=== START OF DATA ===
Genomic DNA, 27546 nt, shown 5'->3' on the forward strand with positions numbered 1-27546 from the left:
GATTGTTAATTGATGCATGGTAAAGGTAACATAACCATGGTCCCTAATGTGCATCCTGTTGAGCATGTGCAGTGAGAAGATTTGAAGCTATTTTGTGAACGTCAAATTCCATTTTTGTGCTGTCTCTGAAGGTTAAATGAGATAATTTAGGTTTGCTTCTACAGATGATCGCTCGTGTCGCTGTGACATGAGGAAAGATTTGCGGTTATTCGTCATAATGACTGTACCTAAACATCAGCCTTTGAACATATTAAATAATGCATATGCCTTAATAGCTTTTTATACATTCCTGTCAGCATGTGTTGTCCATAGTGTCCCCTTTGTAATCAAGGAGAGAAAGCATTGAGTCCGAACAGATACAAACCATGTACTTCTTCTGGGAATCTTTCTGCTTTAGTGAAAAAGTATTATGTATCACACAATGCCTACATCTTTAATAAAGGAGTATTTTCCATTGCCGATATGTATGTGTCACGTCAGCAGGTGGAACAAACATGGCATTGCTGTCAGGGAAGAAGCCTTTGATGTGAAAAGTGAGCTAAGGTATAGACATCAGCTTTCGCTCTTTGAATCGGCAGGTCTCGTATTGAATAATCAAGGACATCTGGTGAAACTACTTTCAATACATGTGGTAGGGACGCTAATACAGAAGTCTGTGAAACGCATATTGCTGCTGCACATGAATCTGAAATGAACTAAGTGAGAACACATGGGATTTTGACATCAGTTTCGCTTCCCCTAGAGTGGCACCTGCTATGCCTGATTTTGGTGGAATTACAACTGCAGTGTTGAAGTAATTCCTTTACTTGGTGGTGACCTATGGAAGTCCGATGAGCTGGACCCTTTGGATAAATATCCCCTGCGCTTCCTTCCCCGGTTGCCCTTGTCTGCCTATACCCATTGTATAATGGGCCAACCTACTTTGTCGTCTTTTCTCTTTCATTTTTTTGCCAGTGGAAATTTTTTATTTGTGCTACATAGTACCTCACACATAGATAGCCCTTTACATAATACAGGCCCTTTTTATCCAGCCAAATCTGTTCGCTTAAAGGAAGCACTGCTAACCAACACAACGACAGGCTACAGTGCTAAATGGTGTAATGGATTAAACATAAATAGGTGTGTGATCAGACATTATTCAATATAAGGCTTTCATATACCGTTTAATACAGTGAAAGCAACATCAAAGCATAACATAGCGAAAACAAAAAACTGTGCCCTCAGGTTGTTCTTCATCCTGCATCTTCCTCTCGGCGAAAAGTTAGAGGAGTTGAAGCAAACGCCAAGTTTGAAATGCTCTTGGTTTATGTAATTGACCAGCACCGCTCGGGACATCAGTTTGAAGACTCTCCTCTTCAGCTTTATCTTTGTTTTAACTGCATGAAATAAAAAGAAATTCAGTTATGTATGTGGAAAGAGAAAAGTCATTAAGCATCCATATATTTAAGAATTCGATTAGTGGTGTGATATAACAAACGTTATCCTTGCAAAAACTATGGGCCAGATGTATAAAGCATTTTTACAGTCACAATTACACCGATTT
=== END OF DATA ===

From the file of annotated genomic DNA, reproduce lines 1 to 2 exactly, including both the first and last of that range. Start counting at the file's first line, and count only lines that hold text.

Genomic DNA, 27546 nt, shown 5'->3' on the forward strand with positions numbered 1-27546 from the left:
GATTGTTAATTGATGCATGGTAAAGGTAACATAACCATGGTCCCTAATGTGCATCCTGTTGAGCATGTGCAGTGAGAAGATTTGAAGCTATTTTGTGAACGTCAAATTCCATTTTTGTGCTGTCTCTGAAGGTTAAATGAGATAATTTAGGTTTGCTTCTACAGATGATCGCTCGTGTCGCTGTGACATGAGGAAAGATTTGCGGTTATTCGTCATAATGACTGTACCTAAACATCAGCCTTTGAACATATTAAATAATGCATATGCCTTAATAGCTTTTTATACATTCCTGTCAGCATGTGTTGTCCATAGTGTCCCCTTTGTAATCAAGGAGAGAAAGCATTGAGTCCGAACAGATACAAACCATGTACTTCTTCTGGGAATCTTTCTGCTTTAGTGAAAAAGTATTATGTATCACACAATGCCTACATCTTTAATAAAGGAGTATTTTCCATTGCCGATATGTATGTGTCACGTCAGCAGGTGGAACAAACATGGCATTGCTGTCAGGGAAGAAGCCTTTGATGTGAAAAGTGAGCTAAGGTATAGACATCAGCTTTCGCTCTTTGAATCGGCAGGTCTCGTATTGAATAATCAAGGACATCTGGTGAAACTACTTTCAATACATGTGGTAGGGACGCTAATACAGAAGTCTGTGAAACGCATATTGCTGCTGCACATGAATCTGAAATGAACTAAGTGAGAACACATGGGATTTTGACATCAGTTTCGCTTCCCCTAGAGTGGCACCTGCTATGCCTGATTTTGGTGGAATTACAACTGCAGTGTTGAAGTAATTCCTTTACTTGGTGGTGACCTATGGAAGTCCGATGAGCTGGACCCTTTGGATAAATATCCCCTGCGCTTCCTTCCCCGGTTGCCCTTGTCTGCCTATACCCATTGTATAATGGGCCAACCTACTTTGTCGTCTTTTCTCTTTCATTTTTTTGCCAGTGGAAATTTTTTATTTGTGCTACATAGTACCTCACACATAGATAGCCCTTTACATAATACAGGCCCTTTTTATCCAGCCAAATCTGTTCGCTTAAAGGAAGCACTGCTAACCAACACAACGACAGGCTACAGTGCTAAATGGTGTAATGGATTAAACATAAATAGGTGTGTGATCAGACATTATTCAATATAAGGCTTTCATATACCGTTTAATACAGTGAAAGCAACATCAAAGCATAACATAGCGAAAACAAAAAACTGTGCCCTCAGGTTGTTCTTCATCCTGCATCTTCCTCTCGGCGAAAAGTTAGAGGAGTTGAAGCAAACGCCAAGTTTGAAATGCTCTTGGTTTATGTAATTGACCAGCACCGCTCGGGACATCAGTTTGAAGACTCTCCTCTTCAGCTTTATCTTTGTTTTAACTGCATGAAATAAAAAGAAATTCAGTTATGTATGTGGAAAGAGAAAAGTCATTAAGCATCCATATATTTAAGAATTCGATTAGTGGTGTGATATAACAAACGTTATCCTTGCAAAAACTATGGGCCAGATGTATAAAGCATTTTTACAGTCACAATTACACCGATTT